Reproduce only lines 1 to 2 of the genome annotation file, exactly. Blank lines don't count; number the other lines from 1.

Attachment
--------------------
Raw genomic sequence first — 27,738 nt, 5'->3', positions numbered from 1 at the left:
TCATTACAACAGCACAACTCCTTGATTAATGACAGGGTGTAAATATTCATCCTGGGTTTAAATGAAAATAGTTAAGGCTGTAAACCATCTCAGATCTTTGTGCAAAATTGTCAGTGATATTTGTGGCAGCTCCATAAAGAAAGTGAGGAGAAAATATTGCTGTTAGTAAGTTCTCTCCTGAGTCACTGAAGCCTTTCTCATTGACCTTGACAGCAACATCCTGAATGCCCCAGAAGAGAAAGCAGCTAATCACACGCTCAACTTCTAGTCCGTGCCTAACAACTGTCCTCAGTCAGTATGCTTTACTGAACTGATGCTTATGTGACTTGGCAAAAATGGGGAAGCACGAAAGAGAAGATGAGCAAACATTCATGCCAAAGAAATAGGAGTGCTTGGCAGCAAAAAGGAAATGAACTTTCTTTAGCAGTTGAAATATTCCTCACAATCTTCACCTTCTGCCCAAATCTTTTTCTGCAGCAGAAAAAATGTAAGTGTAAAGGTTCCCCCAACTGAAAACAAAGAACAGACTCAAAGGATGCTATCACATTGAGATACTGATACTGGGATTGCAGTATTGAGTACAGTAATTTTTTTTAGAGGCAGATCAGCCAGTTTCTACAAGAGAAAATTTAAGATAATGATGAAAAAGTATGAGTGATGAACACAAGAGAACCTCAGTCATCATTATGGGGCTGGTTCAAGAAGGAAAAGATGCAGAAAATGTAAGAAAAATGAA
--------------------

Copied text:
Raw genomic sequence first — 27,738 nt, 5'->3', positions numbered from 1 at the left:
TCATTACAACAGCACAACTCCTTGATTAATGACAGGGTGTAAATATTCATCCTGGGTTTAAATGAAAATAGTTAAGGCTGTAAACCATCTCAGATCTTTGTGCAAAATTGTCAGTGATATTTGTGGCAGCTCCATAAAGAAAGTGAGGAGAAAATATTGCTGTTAGTAAGTTCTCTCCTGAGTCACTGAAGCCTTTCTCATTGACCTTGACAGCAACATCCTGAATGCCCCAGAAGAGAAAGCAGCTAATCACACGCTCAACTTCTAGTCCGTGCCTAACAACTGTCCTCAGTCAGTATGCTTTACTGAACTGATGCTTATGTGACTTGGCAAAAATGGGGAAGCACGAAAGAGAAGATGAGCAAACATTCATGCCAAAGAAATAGGAGTGCTTGGCAGCAAAAAGGAAATGAACTTTCTTTAGCAGTTGAAATATTCCTCACAATCTTCACCTTCTGCCCAAATCTTTTTCTGCAGCAGAAAAAATGTAAGTGTAAAGGTTCCCCCAACTGAAAACAAAGAACAGACTCAAAGGATGCTATCACATTGAGATACTGATACTGGGATTGCAGTATTGAGTACAGTAATTTTTTTTAGAGGCAGATCAGCCAGTTTCTACAAGAGAAAATTTAAGATAATGATGAAAAAGTATGAGTGATGAACACAAGAGAACCTCAGTCATCATTATGGGGCTGGTTCAAGAAGGAAAAGATGCAGAAAATGTAAGAAAAATGAA